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Humphead parrotfish poop helps create new island beaches

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How can a hungry school of fish help to create a thriving reef island? In this clip from the BBC’s The Blue Planet, neon-colored Humphead Parrotfish crunch rocks and hard corals alike as they forage for coralline algae. Some details via Wikipedia:

The teeth grow continuously, replacing material worn away by feeding. Their pharyngeal teeth grind up the coral and coralline algae the fish ingest during feeding. After they digest the edible portions from the rock, they excrete it as sand, helping to create small islands and the sandy beaches of the Caribbean. The green humphead parrotfish can produce 90 kg (200 lb) of sand each year. Or, very averagely (as there are so many variables i.e. size/species/location/depth etc.), about 275 g per parrotfish per day.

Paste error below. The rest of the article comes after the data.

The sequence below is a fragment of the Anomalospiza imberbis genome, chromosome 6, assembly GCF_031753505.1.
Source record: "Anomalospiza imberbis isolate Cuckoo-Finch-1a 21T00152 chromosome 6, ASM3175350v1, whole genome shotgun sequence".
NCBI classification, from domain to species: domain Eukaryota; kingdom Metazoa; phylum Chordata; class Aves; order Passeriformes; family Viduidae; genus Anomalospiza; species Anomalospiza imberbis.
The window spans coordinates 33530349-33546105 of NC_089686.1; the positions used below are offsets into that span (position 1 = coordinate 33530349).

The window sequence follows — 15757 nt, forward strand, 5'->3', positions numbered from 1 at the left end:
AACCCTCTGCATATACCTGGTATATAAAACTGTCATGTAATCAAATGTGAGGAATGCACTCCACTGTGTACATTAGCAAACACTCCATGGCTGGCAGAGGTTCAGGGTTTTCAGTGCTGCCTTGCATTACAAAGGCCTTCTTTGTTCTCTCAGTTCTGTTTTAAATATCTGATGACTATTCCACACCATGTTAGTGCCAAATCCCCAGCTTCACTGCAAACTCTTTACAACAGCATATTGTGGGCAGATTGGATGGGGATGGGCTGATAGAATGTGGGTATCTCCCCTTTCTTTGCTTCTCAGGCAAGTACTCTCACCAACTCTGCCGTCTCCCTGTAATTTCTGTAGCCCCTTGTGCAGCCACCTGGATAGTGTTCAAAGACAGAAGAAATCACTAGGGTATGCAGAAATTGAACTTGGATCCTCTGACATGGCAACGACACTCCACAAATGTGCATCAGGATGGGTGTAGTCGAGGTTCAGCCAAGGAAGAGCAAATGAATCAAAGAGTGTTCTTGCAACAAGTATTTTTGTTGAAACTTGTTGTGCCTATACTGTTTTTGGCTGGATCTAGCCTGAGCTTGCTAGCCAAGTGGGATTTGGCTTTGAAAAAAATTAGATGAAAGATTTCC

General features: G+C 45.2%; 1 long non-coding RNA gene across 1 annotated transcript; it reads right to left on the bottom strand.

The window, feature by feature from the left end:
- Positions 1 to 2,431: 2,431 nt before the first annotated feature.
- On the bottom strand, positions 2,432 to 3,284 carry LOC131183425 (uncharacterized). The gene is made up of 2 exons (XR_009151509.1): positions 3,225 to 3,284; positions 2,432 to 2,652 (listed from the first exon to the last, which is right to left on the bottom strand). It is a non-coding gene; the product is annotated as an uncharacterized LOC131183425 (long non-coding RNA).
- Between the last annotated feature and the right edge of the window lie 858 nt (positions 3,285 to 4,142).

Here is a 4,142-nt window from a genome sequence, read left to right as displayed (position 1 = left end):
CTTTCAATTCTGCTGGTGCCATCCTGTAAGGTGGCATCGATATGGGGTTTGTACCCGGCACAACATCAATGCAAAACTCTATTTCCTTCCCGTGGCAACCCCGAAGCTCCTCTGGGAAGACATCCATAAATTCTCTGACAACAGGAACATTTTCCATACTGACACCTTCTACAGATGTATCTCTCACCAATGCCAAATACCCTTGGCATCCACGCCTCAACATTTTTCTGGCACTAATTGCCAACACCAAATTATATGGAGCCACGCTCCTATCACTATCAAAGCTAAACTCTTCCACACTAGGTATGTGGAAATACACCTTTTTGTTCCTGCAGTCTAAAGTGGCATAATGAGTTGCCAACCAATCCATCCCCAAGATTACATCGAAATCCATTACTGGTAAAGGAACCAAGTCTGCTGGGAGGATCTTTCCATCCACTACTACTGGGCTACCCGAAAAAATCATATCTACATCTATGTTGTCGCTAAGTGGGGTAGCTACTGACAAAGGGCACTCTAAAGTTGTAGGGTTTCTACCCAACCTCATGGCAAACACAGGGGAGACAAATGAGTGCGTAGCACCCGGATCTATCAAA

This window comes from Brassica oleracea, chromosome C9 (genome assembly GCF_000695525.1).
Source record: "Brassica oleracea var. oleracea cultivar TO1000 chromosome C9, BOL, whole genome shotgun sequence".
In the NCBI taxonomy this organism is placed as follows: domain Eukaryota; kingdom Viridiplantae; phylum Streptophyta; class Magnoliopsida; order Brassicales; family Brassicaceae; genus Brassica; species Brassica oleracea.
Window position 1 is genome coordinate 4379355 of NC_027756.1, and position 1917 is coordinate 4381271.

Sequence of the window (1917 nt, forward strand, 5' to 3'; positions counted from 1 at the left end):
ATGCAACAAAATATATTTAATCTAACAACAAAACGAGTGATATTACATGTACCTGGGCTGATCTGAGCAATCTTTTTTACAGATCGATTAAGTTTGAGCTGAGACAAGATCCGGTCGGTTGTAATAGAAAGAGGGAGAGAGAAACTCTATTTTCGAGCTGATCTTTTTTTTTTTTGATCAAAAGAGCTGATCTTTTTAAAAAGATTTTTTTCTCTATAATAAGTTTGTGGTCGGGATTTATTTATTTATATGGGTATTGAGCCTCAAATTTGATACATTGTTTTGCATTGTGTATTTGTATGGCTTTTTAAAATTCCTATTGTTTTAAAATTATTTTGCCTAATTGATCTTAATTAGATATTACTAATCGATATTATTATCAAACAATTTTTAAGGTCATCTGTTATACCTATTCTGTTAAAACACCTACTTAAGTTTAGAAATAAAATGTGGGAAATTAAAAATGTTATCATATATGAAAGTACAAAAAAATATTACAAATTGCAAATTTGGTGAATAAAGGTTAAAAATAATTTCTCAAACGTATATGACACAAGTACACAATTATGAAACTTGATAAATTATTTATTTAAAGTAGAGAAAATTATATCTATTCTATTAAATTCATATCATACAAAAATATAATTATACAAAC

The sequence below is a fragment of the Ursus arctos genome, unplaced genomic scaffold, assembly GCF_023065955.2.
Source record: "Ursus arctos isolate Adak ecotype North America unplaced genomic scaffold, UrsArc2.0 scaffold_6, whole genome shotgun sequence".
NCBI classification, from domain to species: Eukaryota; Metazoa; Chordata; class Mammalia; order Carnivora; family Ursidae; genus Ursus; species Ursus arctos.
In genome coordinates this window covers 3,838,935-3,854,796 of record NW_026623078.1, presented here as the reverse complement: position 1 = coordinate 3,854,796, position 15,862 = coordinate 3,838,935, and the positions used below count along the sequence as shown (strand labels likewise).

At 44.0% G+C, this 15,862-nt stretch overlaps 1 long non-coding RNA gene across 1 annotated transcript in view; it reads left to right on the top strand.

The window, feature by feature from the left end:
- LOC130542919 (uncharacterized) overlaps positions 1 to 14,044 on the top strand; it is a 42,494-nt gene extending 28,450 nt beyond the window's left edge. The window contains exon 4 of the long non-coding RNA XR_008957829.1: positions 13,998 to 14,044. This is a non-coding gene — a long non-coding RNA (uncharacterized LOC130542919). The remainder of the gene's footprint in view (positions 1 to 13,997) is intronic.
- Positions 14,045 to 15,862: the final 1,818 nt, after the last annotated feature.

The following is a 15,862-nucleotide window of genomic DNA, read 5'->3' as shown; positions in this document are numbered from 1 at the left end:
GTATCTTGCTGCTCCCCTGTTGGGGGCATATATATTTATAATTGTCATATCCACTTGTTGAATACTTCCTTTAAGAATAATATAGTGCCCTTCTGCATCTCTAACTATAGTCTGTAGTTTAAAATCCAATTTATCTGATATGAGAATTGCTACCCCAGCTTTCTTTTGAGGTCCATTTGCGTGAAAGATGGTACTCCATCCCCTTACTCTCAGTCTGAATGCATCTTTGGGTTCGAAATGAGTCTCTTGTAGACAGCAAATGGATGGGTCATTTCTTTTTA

According to a Maldives-based study in 2015, “parrotfish produced more than 85% of the new sand-grade sediment on the reefs around these reef islands.” File under sand, teeth, and poop.

parrotfish poop
Related listening: Sand: What’s It Really Made Of? from the Every Little Thing podcast.

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